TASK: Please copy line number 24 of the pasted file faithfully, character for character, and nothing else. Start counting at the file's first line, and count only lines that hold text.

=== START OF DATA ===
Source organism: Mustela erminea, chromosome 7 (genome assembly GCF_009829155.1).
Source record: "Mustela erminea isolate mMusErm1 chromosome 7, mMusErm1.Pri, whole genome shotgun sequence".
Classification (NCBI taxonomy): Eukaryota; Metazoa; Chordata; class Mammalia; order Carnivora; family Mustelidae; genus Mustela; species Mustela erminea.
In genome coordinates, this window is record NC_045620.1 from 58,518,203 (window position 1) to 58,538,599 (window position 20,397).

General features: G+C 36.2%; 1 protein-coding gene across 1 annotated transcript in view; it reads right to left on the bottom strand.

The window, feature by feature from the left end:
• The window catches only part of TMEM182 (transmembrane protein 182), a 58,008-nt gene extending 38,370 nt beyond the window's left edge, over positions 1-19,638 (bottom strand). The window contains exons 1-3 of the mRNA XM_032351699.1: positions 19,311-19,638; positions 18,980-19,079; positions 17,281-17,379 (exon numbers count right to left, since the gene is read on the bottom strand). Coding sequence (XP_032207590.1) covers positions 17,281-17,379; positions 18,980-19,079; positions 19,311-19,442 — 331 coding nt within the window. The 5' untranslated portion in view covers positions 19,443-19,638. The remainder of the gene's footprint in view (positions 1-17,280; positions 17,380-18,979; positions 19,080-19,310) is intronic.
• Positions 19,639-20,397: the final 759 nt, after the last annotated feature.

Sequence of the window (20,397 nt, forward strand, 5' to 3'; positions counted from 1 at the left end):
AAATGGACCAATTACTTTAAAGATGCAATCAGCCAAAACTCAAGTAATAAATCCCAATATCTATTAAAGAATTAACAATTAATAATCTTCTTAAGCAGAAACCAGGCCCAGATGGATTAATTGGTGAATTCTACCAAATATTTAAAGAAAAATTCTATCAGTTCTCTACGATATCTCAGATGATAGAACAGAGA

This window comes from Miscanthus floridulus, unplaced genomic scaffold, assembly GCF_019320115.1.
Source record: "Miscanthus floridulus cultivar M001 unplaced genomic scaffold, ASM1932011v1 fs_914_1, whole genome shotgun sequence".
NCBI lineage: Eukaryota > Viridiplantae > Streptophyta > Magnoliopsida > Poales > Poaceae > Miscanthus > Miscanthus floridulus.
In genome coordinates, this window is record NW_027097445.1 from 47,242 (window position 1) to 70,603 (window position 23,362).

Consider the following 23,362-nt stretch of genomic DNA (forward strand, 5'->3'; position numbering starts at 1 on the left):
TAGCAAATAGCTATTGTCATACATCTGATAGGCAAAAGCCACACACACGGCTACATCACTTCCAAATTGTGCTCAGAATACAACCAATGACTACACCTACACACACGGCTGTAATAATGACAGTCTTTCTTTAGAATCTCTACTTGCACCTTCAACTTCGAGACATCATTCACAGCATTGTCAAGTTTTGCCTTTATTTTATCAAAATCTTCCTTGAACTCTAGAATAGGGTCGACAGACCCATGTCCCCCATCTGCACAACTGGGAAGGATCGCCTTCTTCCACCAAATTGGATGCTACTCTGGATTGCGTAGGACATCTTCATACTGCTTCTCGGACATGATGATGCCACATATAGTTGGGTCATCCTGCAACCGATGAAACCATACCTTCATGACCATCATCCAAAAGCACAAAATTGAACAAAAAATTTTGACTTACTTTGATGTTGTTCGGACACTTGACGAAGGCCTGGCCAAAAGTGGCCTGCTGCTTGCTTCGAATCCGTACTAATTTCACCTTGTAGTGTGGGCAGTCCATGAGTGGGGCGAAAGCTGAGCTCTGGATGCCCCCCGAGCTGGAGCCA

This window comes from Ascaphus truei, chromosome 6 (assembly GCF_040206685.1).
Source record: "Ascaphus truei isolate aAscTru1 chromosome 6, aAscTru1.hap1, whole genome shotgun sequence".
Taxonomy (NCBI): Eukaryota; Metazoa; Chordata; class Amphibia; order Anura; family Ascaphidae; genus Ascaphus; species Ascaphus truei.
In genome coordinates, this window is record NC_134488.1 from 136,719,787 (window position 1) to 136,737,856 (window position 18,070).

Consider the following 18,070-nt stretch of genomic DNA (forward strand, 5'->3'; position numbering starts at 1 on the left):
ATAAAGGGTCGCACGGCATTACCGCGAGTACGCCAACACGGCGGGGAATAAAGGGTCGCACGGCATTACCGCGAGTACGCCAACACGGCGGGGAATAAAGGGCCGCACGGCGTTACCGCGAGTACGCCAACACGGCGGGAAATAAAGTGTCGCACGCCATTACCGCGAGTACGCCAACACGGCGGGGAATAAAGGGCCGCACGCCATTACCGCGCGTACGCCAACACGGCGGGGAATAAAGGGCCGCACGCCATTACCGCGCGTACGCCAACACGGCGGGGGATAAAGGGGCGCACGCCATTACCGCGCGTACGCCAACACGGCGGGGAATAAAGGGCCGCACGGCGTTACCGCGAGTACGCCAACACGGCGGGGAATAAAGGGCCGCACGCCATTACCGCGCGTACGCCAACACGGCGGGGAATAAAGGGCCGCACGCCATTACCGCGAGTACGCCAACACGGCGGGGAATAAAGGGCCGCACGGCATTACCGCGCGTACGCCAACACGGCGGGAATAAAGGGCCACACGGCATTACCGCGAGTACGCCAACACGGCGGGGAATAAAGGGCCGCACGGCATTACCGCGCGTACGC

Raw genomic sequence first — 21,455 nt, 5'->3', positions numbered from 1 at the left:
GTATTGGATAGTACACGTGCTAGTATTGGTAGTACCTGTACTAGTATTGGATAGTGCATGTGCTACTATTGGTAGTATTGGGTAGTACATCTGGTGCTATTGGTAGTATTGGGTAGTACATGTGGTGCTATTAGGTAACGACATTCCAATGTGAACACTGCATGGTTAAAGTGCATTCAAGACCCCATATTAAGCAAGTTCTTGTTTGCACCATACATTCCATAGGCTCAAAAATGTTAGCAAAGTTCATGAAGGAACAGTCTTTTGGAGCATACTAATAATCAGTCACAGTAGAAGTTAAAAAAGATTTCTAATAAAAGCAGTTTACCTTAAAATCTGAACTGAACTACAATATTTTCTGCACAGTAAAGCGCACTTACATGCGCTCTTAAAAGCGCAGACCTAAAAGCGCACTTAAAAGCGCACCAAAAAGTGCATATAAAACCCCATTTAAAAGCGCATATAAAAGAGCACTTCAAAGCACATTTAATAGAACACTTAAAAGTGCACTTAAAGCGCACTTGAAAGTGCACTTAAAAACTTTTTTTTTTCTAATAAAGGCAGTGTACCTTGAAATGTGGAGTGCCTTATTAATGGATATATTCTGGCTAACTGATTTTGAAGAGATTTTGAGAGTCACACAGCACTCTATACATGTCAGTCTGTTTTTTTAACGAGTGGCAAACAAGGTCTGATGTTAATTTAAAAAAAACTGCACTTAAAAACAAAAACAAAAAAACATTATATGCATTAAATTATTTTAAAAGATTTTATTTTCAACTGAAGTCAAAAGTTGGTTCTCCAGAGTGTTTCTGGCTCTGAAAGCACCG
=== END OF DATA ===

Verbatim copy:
GTATTGGATAGTACACGTGCTAGTATTGGTAGTACCTGTACTAGTATTGGATAGTGCATGTGCTACTATTGGTAGTATTGGGTAGTACATCTGGTGCTATTGGTAGTATTGGGTAGTACATGTGGTGCTATTAGGTAACGACATTCCAATGTGAACACTGCATGGTTAAAGTGCATTCAAGACCCCATATTAAGCAAGTTCTTGTTTGCACCATACATTCCATAGGCTCAAAAATGTTAGCAAAGTTCATGAAGGAACAGTCTTTTGGAGCATACTAATAATCAGTCACAGTAGAAGTTAAAAAAGATTTCTAATAAAAGCAGTTTACCTTAAAATCTGAACTGAACTACAATATTTTCTGCACAGTAAAGCGCACTTACATGCGCTCTTAAAAGCGCAGACCTAAAAGCGCACTTAAAAGCGCACCAAAAAGTGCATATAAAACCCCATTTAAAAGCGCATATAAAAGAGCACTTCAAAGCACATTTAATAGAACACTTAAAAGTGCACTTAAAGCGCACTTGAAAGTGCACTTAAAAACTTTTTTTTTTCTAATAAAGGCAGTGTACCTTGAAATGTGGAGTGCCTTATTAATGGATATATTCTGGCTAACTGATTTTGAAGAGATTTTGAGAGTCACACAGCACTCTATACATGTCAGTCTGTTTTTTTAACGAGTGGCAAACAAGGTCTGATGTTAATTTAAAAAAAACTGCACTTAAAAACAAAAACAAAAAAACATTATATGCATTAAATTATTTTAAAAGATTTTATTTTCAACTGAAGTCAAAAGTTGGTTCTCCAGAGTGTTTCTGGCTCTGAAAGCACCG